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The Seventh Seal (1957)

Det sjunde inseglet (original title)
Not Rated | | Drama, Fantasy | 13 October 1958 (USA)
A man seeks answers about life, death, and the existence of God as he plays chess against the Grim Reaper during the Black Plague.

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Writers:

(play), (screenplay)
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Top Rated Movies #142 | 7 wins & 1 nomination. See more awards »
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Cast

Complete credited cast:
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Maud Hansson ...
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Karin, Block's Wife
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Bertil Anderberg ...
Raval
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The Monk
Åke Fridell ...
Gunnar Olsson ...
Erik Strandmark ...
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Storyline

A Knight and his squire are home from the crusades. Black Death is sweeping their country. As they approach home, Death appears to the knight and tells him it is his time. The knight challenges Death to a chess game for his life. The Knight and Death play as the cultural turmoil envelopes the people around them as they try, in different ways, to deal with the upheaval the plague has caused. Written by John Vogel <jlvogel@comcast.net>

Plot Summary | Plot Synopsis

Taglines:

A film of visual scope, of imaginative concept, of powerful content, written and directed by Ingmar Bergman, twice honored by the Interational Jury at the Cannes Film Festival 1956,1957

Genres:

Drama | Fantasy

Certificate:

Not Rated | See all certifications »

Parents Guide:

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Details

Country:

Language:

|

Release Date:

13 October 1958 (USA)  »

Also Known As:

The Seventh Seal  »

Box Office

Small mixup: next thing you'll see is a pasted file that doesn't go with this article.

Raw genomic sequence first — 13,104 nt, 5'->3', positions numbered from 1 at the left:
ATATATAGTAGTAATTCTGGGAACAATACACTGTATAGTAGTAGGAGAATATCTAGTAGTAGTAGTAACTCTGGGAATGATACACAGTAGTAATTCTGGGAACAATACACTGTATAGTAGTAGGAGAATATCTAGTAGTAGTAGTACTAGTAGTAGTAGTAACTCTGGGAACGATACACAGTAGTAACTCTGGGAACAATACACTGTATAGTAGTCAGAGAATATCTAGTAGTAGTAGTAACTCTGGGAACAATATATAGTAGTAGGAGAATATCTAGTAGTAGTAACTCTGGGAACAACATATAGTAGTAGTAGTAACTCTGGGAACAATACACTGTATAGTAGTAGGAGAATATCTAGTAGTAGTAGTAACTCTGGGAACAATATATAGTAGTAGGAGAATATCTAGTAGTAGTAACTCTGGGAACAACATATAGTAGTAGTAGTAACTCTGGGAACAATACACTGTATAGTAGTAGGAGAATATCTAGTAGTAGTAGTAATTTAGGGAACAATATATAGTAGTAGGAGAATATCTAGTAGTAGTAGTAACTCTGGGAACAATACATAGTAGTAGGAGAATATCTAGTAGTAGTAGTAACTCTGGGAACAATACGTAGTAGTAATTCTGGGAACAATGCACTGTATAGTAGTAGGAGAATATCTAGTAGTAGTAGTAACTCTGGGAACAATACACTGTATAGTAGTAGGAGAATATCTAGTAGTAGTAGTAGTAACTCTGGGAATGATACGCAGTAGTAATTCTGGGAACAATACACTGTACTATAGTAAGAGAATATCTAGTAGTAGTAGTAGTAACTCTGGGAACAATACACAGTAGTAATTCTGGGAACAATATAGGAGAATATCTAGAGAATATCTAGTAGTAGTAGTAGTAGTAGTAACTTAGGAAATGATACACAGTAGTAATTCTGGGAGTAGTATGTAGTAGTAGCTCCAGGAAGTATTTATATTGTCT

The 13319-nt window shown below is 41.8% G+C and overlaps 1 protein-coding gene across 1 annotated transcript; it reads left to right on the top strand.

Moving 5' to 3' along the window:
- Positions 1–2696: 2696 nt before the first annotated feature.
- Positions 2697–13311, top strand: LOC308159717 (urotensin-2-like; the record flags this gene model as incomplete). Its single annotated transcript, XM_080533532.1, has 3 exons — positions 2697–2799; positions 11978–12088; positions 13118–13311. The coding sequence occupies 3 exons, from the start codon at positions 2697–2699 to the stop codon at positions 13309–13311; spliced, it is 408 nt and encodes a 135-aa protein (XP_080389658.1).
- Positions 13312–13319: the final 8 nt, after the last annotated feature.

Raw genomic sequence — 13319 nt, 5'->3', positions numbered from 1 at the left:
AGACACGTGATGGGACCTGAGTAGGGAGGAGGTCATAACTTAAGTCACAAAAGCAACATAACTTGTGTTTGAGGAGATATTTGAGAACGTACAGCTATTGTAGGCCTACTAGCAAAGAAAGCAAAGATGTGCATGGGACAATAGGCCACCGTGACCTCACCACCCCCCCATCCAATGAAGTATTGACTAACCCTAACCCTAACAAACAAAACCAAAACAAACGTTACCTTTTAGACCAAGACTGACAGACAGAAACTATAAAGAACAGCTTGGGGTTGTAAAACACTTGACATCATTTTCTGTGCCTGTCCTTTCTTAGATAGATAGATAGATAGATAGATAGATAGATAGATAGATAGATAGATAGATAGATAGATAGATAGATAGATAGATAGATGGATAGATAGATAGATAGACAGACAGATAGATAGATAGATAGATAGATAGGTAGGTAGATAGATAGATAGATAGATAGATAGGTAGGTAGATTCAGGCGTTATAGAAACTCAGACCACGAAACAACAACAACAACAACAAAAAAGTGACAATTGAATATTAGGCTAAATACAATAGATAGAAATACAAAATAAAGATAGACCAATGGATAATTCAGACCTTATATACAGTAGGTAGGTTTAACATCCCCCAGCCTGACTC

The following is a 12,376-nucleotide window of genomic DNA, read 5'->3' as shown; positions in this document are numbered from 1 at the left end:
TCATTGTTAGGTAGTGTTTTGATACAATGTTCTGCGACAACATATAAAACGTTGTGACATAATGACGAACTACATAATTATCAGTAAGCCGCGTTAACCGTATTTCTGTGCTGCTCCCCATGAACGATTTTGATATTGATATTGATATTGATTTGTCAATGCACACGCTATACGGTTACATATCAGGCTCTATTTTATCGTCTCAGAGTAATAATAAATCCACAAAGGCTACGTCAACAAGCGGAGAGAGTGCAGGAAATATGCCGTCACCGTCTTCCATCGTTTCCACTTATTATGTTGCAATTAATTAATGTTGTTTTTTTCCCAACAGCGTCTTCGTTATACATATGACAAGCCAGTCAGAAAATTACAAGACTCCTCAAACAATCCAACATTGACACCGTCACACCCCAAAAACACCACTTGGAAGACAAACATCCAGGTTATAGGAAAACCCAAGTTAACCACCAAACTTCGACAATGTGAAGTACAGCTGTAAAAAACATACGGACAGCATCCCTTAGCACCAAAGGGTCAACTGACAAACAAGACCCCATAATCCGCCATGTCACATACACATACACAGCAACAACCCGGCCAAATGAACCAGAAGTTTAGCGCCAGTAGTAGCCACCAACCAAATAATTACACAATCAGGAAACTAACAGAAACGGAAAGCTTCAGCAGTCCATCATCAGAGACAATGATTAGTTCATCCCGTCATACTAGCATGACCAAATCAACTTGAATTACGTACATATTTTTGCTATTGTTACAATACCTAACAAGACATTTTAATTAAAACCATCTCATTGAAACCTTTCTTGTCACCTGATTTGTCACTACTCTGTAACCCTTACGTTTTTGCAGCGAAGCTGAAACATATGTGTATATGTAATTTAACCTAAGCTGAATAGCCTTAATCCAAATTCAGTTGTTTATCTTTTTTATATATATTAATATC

Budget:

$150,000 (estimated)
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Company Credits

Production Co:

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Technical Specs

Runtime:

Sound Mix:

Aspect Ratio:

1.37 : 1
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Did You Know?

Trivia

Both Van Halen and Scott Walker (from his album Scott 4) have named a song after The Seventh Seal (1957), both are inspired by this Ingmar Bergman film. The Van Halen one also mentions The Virgin Spring (1960). See more »

Goofs

During the game of chess played against Death, the table appears incorrectly rotated. According to the rules of chess, the upper right square of a chessboard shall always be black (and not white as seen in the movie). Death and Antonius should know better than to make this mistake. See more »

Quotes

Jöns: But feel, to the very end, the triumph of being alive!
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Connections

Featured in Reel Radicals: The Sixties Revolution in Film (2002) See more »

Soundtracks

Dies Irae
(uncredited)
Written by Tommaso da Celano
See more »

Frequently Asked Questions

See more (Spoiler Alert!) »

User Reviews

 
Bergman's Brilliance Abounds
23 April 2006 | by (Australia) – See all my reviews

What makes The Seventh Seal - an apocryphal and uncompromising fable of medieval Sweden - one of the masterpieces of Cinema ? Ingmar Bergman creates a believable world of dark happenings, wherein Death can play chess with a Knight, witches burn at the stake, with flagellants, and plague ever present. Through superb black and white images, each carefully composed for maximum effect, sets and costumes, his fine actors seem to truly inhabit this frightening world. Max von Sydow, Gunnar Bjornstrand, and Bengt Ekerot lead a marvelous cast. But its not all doom and gloom, as the Knight tries to determine in his quest, the meaning of life, and if God exists at all. There are moments of sheer happiness and peace, such as the sequence of the milk and strawberries at dusk, and a number of bawdy comic moments throughout the film. Which balances the darker side. It is unforgettable and I still remember seeing it on its first release, being stunned by the quality of the photography, and the performances. A restored version on DVD is recommended. Bergman is one of the great film makers of our time. Seldom today do we see such precise and considered images on the screen. Not to be missed.


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